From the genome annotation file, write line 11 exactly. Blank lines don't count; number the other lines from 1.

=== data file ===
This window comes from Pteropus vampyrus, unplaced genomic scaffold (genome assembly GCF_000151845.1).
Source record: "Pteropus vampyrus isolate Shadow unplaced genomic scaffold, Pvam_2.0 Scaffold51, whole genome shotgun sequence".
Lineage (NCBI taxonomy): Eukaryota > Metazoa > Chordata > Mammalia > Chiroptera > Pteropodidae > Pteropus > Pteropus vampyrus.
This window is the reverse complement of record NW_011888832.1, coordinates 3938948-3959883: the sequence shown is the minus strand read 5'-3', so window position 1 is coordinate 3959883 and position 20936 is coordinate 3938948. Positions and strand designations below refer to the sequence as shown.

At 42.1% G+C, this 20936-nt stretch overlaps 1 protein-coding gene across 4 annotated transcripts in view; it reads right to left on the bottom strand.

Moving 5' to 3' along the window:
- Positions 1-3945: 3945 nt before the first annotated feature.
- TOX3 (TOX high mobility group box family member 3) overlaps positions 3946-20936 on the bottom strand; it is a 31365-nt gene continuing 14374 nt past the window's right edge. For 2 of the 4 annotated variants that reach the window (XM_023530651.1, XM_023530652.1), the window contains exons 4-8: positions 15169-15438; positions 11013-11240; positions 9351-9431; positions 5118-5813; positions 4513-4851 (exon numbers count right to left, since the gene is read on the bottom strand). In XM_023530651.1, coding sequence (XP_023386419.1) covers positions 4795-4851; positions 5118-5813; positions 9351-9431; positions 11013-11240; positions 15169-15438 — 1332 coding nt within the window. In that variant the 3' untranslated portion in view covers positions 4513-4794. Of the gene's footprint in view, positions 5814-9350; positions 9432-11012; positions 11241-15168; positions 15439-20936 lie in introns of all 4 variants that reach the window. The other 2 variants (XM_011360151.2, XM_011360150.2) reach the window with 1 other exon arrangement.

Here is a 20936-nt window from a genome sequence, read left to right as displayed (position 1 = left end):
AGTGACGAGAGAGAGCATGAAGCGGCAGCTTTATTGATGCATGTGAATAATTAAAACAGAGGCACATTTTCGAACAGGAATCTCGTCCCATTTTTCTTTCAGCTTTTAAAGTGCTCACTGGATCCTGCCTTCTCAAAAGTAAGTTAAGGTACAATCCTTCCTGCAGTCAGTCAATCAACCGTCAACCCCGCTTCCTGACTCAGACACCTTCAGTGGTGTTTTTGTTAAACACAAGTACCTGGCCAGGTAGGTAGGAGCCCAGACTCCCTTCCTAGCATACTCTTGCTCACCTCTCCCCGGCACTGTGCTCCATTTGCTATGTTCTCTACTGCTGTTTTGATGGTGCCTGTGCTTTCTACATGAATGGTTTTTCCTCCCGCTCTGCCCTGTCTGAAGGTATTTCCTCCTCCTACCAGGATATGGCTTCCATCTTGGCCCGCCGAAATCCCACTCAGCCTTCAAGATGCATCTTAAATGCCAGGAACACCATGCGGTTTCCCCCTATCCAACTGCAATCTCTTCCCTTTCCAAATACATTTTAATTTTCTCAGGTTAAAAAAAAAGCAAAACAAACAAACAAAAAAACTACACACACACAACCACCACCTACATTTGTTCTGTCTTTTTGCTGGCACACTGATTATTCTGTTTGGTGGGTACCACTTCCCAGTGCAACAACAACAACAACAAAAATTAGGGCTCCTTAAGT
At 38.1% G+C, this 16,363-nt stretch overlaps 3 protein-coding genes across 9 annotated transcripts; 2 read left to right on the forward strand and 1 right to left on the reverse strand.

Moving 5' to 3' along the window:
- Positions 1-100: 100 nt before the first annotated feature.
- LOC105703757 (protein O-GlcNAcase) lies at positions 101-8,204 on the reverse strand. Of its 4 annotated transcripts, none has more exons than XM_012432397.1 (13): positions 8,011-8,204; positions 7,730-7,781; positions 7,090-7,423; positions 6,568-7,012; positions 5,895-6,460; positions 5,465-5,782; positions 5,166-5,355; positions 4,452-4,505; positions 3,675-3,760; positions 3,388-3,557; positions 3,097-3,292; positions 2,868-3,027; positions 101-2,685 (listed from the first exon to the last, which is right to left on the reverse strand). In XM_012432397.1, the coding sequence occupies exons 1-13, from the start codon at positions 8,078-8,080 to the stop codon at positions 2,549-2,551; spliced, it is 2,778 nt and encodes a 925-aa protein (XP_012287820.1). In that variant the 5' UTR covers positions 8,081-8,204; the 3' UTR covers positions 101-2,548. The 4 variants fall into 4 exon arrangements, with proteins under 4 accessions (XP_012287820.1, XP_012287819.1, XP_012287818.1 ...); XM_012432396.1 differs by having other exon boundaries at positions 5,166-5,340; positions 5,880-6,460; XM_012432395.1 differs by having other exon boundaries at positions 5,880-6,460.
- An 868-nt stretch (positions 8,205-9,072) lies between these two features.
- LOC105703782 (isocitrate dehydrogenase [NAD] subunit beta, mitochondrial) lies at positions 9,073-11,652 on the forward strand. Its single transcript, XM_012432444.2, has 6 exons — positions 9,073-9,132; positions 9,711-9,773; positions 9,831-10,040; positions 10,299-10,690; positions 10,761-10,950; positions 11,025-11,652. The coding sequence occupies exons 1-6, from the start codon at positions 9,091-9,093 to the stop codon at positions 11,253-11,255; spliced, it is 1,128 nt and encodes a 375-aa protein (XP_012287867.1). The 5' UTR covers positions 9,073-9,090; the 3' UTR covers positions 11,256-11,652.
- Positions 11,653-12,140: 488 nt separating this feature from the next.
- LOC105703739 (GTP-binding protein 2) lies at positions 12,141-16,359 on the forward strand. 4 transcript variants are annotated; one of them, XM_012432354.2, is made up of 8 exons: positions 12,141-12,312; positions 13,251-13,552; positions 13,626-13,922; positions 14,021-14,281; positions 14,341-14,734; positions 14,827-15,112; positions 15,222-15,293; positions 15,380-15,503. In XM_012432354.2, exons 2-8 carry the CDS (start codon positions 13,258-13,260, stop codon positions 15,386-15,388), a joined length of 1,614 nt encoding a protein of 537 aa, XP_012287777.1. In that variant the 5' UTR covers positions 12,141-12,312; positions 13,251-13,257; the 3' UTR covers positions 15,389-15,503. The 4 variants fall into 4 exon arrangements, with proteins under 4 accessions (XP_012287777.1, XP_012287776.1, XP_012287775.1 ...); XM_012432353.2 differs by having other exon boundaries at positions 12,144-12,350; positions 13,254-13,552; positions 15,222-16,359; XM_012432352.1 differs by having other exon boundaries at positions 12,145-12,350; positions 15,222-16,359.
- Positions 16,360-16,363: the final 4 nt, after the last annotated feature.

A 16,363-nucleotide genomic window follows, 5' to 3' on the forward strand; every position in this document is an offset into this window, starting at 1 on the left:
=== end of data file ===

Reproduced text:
At 38.1% G+C, this 16,363-nt stretch overlaps 3 protein-coding genes across 9 annotated transcripts; 2 read left to right on the forward strand and 1 right to left on the reverse strand.